The management and operation of a franchised business requires considerable time and energy on the part of the franchisee. In addition, many franchised businesses also require financial resources that are not always available to a single person.
For these reasons, more and more franchisors find themselves with franchisees composed of several partners or shareholders.
This presents several advantages, but also a risk: that of a disagreement, even a dispute, between the partners or shareholders of a franchisee.
A dispute between partners or shareholders of a franchisee can have serious consequences on the performance of the franchisee, on its relationship with its employees and with the franchisor and, in some cases, can paralyze the decision-making process within the franchisee. Such disputes have even led to the franchisee's demise.
Is there anything a franchisor can do to prevent or avoid such difficulties, or at least minimize the impact on the franchisee's operations, its relationship with that franchisee or its network?
This is a delicate subject since there is always a risk that, by getting involved in a dispute between shareholders of a franchisee, the franchisor will later be reproached for its intervention, as well as for its motivations (real or supposed), in a court of law in the context of a possible dispute.
Here are six practical tips to prevent and manage such a risk:
Verify the compatibility and complementarity of the new partners
During the franchise evaluation process of a new franchisee composed of more than one individual, it would be relevant for the franchisor to also verify the compatibility and complementarity between the franchisee’s partners.
This can also be an excellent opportunity for the franchisor to verify that each of the partners understands his or her role and responsibilities, that they all truly agree on the franchisee's business plan, that they understand and accept all the risks inherent in the franchise and that their objectives are compatible and realistic.
Stipulate appropriate provisions in your franchise agreement
More and more franchisors are stipulating in their franchise agreement some provision to allow them to act more efficiently in case of problems between the partners of a franchisee.
Several clauses can be useful to prevent and manage such a risk, including, among others, a mandatory control clause, a designated operator clause, a clause requiring a shareholders' agreement, clauses imposing dispute resolution mechanisms, etc.
It is also possible to include a provision stipulating that a dispute between shareholders constitutes an event of default under the franchise agreement if it is detrimental to the operation of the franchised business, if it negatively affects the reputation of the franchise network or if it prevents the franchisee from fulfilling any of its obligations.
Ensure that the partners have complete and well-drafted agreements between them
Whether or not the franchise agreement contains a provision to this effect, the franchisor can always ensure that the franchisee’s partners have a written and signed partnership or shareholder agreement between them.
Although it is somewhat risky for a franchisor to interfere in the content of this agreement, it can nevertheless make the franchisee's partners aware of its importance, of the clauses that should be included in it and of the importance of calling upon a competent professional experienced in the drafting of such agreements.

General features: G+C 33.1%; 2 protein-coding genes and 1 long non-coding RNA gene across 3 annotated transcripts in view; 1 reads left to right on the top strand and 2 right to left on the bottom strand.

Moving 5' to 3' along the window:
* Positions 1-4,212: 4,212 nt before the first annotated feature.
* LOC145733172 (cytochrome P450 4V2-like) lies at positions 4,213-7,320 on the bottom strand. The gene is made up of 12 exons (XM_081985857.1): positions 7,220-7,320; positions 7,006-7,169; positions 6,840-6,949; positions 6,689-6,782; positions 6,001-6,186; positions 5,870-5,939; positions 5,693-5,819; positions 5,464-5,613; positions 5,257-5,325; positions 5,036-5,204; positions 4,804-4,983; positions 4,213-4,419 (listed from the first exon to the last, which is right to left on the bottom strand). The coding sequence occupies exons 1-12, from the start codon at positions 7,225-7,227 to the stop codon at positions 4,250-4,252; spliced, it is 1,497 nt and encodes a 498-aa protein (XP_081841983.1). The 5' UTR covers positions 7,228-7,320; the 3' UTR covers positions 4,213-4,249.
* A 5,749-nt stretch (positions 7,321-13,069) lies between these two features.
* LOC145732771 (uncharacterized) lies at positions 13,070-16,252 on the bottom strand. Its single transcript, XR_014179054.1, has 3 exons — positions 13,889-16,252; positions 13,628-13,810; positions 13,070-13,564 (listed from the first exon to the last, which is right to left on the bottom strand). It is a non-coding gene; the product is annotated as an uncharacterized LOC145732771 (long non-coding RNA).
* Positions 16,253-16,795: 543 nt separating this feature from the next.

An incomplete or inappropriate shareholders' agreement may leave the impression with the shareholders or partners of the franchisee that their interests are adequately protected, since it is only in the event of a problem that the weaknesses of the agreement will become apparent.
Ensure that the franchise agreement always takes precedence over the agreements between the franchisee’s partners
Although, as previously mentioned, it is risky for a franchisor to interfere in the content of an agreement between the shareholders of a franchisee, it can very well require, by means of a provision to that effect in its franchise agreement, that the shareholders' agreement must contain certain provisions, including a clause stipulating that the provisions of the franchise agreement always take precedence over those of the shareholders' agreement and another stipulating that any transaction of shares or other interests in the franchisee, even between its partners or co-shareholders, can only be made in accordance with the provisions of the franchise agreement.
Get personal covenants and guarantees from each partner
An excellent way to get the partners and shareholders of a franchisee to cooperate with the franchisor's efforts to help resolve any disputes between them quickly and efficiently is to obtain from each of them (even from those who will not be active in the operation of the franchised business), at the time of signing the franchise agreement, their personal guarantee and agreement to abide by all of its terms and conditions.
Quickly seek expert advice
If, despite your precautions and efforts, a serious dispute arises between the partners or shareholders of a franchisee, a practical and important piece of advice for the franchisor is to quickly call in an expert in the matter.
These are very delicate situations in which a franchisor may, without wishing to do so, incur liability if it takes inappropriate action or, conversely, if it fails to take appropriate action in a timely manner.